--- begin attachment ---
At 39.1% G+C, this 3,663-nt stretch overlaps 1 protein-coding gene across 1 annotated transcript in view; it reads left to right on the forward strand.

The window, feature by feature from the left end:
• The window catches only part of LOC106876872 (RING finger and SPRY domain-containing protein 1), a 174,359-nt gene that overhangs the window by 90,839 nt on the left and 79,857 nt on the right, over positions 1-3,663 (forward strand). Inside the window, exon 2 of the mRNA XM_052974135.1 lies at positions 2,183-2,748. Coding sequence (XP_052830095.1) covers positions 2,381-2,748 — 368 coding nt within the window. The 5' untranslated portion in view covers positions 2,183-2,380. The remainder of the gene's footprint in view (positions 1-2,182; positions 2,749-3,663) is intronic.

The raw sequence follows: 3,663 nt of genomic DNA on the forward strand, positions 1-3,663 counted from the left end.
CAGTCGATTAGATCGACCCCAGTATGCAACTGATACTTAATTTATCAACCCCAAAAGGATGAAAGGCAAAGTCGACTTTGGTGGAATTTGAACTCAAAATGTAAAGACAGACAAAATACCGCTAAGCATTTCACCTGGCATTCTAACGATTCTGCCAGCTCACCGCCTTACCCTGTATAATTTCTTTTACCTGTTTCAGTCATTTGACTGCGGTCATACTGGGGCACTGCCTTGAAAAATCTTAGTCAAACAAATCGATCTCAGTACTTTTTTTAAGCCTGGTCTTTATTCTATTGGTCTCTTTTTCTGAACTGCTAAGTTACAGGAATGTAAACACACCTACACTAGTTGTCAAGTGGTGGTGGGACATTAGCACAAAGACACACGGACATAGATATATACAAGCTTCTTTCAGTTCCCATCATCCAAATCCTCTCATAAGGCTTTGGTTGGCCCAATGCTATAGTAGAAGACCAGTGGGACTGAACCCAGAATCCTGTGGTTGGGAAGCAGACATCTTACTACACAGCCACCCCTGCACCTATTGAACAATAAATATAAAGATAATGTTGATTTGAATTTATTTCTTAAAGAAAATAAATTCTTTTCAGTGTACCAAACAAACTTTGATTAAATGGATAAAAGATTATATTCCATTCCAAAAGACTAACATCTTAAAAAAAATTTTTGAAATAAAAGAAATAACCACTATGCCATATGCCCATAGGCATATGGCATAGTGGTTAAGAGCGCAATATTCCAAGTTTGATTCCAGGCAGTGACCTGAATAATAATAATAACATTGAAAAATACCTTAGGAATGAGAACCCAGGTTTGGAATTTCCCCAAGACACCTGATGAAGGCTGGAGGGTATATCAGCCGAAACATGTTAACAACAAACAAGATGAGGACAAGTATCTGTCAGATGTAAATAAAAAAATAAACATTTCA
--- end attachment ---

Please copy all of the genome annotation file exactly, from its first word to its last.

At 39.1% G+C, this 3,663-nt stretch overlaps 1 protein-coding gene across 1 annotated transcript in view; it reads left to right on the forward strand.

The window, feature by feature from the left end:
• The window catches only part of LOC106876872 (RING finger and SPRY domain-containing protein 1), a 174,359-nt gene that overhangs the window by 90,839 nt on the left and 79,857 nt on the right, over positions 1-3,663 (forward strand). Inside the window, exon 2 of the mRNA XM_052974135.1 lies at positions 2,183-2,748. Coding sequence (XP_052830095.1) covers positions 2,381-2,748 — 368 coding nt within the window. The 5' untranslated portion in view covers positions 2,183-2,380. The remainder of the gene's footprint in view (positions 1-2,182; positions 2,749-3,663) is intronic.

The raw sequence follows: 3,663 nt of genomic DNA on the forward strand, positions 1-3,663 counted from the left end.
CAGTCGATTAGATCGACCCCAGTATGCAACTGATACTTAATTTATCAACCCCAAAAGGATGAAAGGCAAAGTCGACTTTGGTGGAATTTGAACTCAAAATGTAAAGACAGACAAAATACCGCTAAGCATTTCACCTGGCATTCTAACGATTCTGCCAGCTCACCGCCTTACCCTGTATAATTTCTTTTACCTGTTTCAGTCATTTGACTGCGGTCATACTGGGGCACTGCCTTGAAAAATCTTAGTCAAACAAATCGATCTCAGTACTTTTTTTAAGCCTGGTCTTTATTCTATTGGTCTCTTTTTCTGAACTGCTAAGTTACAGGAATGTAAACACACCTACACTAGTTGTCAAGTGGTGGTGGGACATTAGCACAAAGACACACGGACATAGATATATACAAGCTTCTTTCAGTTCCCATCATCCAAATCCTCTCATAAGGCTTTGGTTGGCCCAATGCTATAGTAGAAGACCAGTGGGACTGAACCCAGAATCCTGTGGTTGGGAAGCAGACATCTTACTACACAGCCACCCCTGCACCTATTGAACAATAAATATAAAGATAATGTTGATTTGAATTTATTTCTTAAAGAAAATAAATTCTTTTCAGTGTACCAAACAAACTTTGATTAAATGGATAAAAGATTATATTCCATTCCAAAAGACTAACATCTTAAAAAAAATTTTTGAAATAAAAGAAATAACCACTATGCCATATGCCCATAGGCATATGGCATAGTGGTTAAGAGCGCAATATTCCAAGTTTGATTCCAGGCAGTGACCTGAATAATAATAATAACATTGAAAAATACCTTAGGAATGAGAACCCAGGTTTGGAATTTCCCCAAGACACCTGATGAAGGCTGGAGGGTATATCAGCCGAAACATGTTAACAACAAACAAGATGAGGACAAGTATCTGTCAGATGTAAATAAAAAAATAAACATTTCA